The Dangers of Self-Inflicted Bar Rule Violations
A hypothetical case study.
One of the interactive parts of my Attorney Ethics and Professional Liability CLE seminars is a discussion of how Bar Rules apply to certain hypothetical situations. I’ve shared a number of these examples in previous articles, but below is another hypothetical situation assimilated from several Bar Complaint defense clients I’ve assisted over the years. As you will see, this hypothetical situation can be avoided with sound business operating procedures.
Douglas Chandler and the case of the perplexed partner
Act I opens with a law firm partner handing his associate a potential client with a case already in litigation. The potential client was not satisfied with his previous lawyer’s representation. The associate, eager to please and hungry for work, has the new client sign a fee agreement after a brief initial meeting. The associate hands the fee agreement to the partner who has never met the client. The partner signs without further review of any file materials. Queue ominous music. At this point, no one knows that the client’s previous lawyer missed a claim determinative deadline.
The case was dead on arrival.
Several months later, the associate uncovers the previous lawyer’s error and realizes that the case is dead. The associate, without alerting the partner, files a notice of withdrawal, e-signing the Partner’s name. The client receives a copy of the withdrawal notice after it is filed. The client doesn’t understand why he’s being dropped, calls the partner, and receives a generic response. Obviously, the partner and the associate are not actively communicating about the matter. The frustrated client files a Bar grievance against the partner.
The partner, surprised that his name is listed on a Bar grievance, hands it to his associate to respond to the Bar. That’s not the partner’s problem, after all. The associate’s initial response is insufficient and starts to introduce some inconsistencies surrounding the withdrawal. Based on the inadequate response, the Bar files a Notice of Investigation (NOI). Upon receipt, the partner:
- Signs the NOI.
- Confirms (without reviewing the file) that the previous responses were accurate.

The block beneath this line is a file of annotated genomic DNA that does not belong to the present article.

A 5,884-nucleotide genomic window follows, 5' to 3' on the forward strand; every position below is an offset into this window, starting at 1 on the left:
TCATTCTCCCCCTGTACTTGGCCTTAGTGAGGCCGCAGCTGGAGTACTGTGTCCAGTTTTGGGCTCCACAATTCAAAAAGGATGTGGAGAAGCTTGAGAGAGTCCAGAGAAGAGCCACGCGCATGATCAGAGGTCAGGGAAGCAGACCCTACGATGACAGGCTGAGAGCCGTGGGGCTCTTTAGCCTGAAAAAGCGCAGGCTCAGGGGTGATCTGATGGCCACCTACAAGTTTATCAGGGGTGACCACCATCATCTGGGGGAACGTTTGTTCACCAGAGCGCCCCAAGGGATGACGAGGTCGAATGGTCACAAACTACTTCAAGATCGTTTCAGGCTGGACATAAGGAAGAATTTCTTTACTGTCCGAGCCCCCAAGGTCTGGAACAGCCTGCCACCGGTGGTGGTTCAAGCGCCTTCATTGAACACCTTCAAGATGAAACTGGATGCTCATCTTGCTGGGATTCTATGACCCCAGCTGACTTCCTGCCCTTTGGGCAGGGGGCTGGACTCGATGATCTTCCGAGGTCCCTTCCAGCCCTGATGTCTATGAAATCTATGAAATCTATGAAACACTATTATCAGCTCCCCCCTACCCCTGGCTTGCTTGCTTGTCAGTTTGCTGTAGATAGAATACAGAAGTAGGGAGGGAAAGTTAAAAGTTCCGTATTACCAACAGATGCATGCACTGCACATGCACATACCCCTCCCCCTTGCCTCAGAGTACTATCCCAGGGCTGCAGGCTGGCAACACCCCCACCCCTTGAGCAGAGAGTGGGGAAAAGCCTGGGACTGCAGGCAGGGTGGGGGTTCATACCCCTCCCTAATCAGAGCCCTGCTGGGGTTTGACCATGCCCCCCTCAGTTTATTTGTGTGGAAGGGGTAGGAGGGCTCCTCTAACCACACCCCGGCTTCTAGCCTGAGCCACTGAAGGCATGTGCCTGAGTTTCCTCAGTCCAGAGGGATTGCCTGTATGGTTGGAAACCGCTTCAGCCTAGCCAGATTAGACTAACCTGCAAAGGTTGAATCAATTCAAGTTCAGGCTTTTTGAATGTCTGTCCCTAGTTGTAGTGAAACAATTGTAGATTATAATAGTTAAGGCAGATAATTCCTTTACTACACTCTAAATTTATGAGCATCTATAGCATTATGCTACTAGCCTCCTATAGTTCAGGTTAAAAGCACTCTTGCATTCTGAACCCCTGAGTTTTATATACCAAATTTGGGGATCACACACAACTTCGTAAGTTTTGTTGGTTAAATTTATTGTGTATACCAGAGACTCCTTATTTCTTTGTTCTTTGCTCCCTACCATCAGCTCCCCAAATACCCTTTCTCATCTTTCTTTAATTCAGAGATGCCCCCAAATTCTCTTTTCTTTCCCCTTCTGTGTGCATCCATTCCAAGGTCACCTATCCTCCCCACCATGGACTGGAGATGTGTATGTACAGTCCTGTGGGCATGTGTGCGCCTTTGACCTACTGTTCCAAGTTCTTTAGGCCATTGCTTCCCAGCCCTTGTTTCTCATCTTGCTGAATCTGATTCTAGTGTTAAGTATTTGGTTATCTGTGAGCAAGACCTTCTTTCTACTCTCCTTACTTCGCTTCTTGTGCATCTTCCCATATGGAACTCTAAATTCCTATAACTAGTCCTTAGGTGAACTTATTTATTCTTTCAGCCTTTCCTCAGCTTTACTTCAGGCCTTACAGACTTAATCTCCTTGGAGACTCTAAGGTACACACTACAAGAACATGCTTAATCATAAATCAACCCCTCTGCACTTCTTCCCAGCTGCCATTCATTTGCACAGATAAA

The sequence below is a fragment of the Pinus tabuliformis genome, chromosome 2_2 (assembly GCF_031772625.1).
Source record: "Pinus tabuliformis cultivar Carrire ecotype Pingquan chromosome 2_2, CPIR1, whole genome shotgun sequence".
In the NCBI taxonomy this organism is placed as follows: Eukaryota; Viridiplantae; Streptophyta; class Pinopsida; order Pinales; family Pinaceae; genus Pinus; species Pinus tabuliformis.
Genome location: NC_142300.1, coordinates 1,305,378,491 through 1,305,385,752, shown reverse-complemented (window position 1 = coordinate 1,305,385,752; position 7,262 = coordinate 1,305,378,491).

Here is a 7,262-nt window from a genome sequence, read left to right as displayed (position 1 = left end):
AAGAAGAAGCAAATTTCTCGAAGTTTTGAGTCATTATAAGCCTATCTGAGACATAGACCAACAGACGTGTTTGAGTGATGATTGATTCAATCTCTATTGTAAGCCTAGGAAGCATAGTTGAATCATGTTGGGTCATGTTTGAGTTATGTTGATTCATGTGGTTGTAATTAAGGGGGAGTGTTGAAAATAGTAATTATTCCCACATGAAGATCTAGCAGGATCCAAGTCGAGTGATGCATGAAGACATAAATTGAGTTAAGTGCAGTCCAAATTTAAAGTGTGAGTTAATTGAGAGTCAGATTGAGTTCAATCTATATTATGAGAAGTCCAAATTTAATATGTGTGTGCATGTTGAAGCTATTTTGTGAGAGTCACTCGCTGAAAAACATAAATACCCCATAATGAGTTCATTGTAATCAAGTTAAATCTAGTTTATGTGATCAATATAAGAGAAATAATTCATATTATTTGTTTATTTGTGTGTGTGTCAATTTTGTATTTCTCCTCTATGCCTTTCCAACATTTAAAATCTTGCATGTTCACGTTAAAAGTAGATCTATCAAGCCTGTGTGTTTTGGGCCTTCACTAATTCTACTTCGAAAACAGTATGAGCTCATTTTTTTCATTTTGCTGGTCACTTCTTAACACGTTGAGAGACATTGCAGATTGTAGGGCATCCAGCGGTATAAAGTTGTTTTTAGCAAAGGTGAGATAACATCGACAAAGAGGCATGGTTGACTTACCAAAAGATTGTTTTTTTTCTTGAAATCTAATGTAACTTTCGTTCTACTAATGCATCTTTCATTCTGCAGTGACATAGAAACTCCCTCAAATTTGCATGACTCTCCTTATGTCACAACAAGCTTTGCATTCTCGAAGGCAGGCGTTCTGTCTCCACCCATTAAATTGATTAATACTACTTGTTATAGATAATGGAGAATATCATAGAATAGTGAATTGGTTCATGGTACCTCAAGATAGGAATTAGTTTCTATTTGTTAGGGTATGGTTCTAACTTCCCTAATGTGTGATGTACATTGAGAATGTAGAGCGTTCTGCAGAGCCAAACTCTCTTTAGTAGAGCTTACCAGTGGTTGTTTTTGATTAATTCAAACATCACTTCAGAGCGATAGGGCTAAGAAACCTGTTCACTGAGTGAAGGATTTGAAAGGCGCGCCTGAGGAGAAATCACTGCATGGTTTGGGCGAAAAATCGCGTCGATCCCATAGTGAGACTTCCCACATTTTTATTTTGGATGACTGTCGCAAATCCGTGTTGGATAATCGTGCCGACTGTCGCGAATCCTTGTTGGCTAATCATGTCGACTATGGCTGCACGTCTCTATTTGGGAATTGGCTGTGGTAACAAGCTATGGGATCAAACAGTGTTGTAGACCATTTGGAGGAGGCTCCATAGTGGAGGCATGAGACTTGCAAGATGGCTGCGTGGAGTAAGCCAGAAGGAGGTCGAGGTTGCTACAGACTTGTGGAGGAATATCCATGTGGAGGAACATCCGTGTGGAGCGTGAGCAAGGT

- Attaches a cover letter addressing only one of several Bar Rule violations alleged in the NOI.
Before intermission, we see the Bar Investigative Panel members scratching their heads wondering if the partner is oblivious, evasive, or downright dishonest. A gavel falls, and the scene fades to black.
I get a phone call….
As the NOI response deadline approaches, the partner finally realizes that he’s got a problem due to previous inconsistent responses. The partner, through counsel, must now backtrack and adequately respond to each alleged Rule violation to avoid further Panel allegations. The proverbial train is leaving the station, and the problems are about to get worse unless we derail this process.
This drama has a happy ending
We provide the details of events leading up to the Investigative Panel review, respond directly to each of the Bar’s specific allegations, and enact some new operating procedures within the law firm to prevent future issues.
How you can avoid this drama occurring in your firm
While I made light of a potential serious situation in this article, these issues occur far too often, and there are several simple things you can do to avoid the same possible pitfalls:
- Meet with every client. If you must have a paralegal meet, you still need to review the file before you, or someone else in your firm, accepts representation. As soon as you sign (or someone signs for you), you are responsible. You cannot shift the blame to a subordinate lawyer or staff member.
- Do some level of due diligence. This whole hypothetical situation could have been avoided if the partner reviewed the case and saw the prior lawyer’s missed deadline. At that point a proper non-engagement letter could be sent with provable delivery.
- Sign your own name. As soon as your name goes on a document, you’re responsible. Resist the temptation to allow lawyers and staff members sign your name “with express permission.” If an associate makes a mistake, you can be held responsible for failure to supervise employees.
- Treat withdrawals like engagements. When you need to withdraw from a case, call and set up a meeting. Explain your rationale and then provide written confirmation. Clear communication like this builds trust and respect, which could result in future business or referrals.
- Respond to Bar Complaints properly and completely. I continue to be surprised that lawyers tend to act like lawyers when responding to the Bar. It doesn’t work, so either be specific and transparent, or find a professional who can respond on your behalf.
If you enjoyed this article, please let me know and I’ll publish additional case studies in this format. To schedule a seminar for your firm, local Bar Association, or group, please contact the firm at 770-751-8050 or email@example.com.
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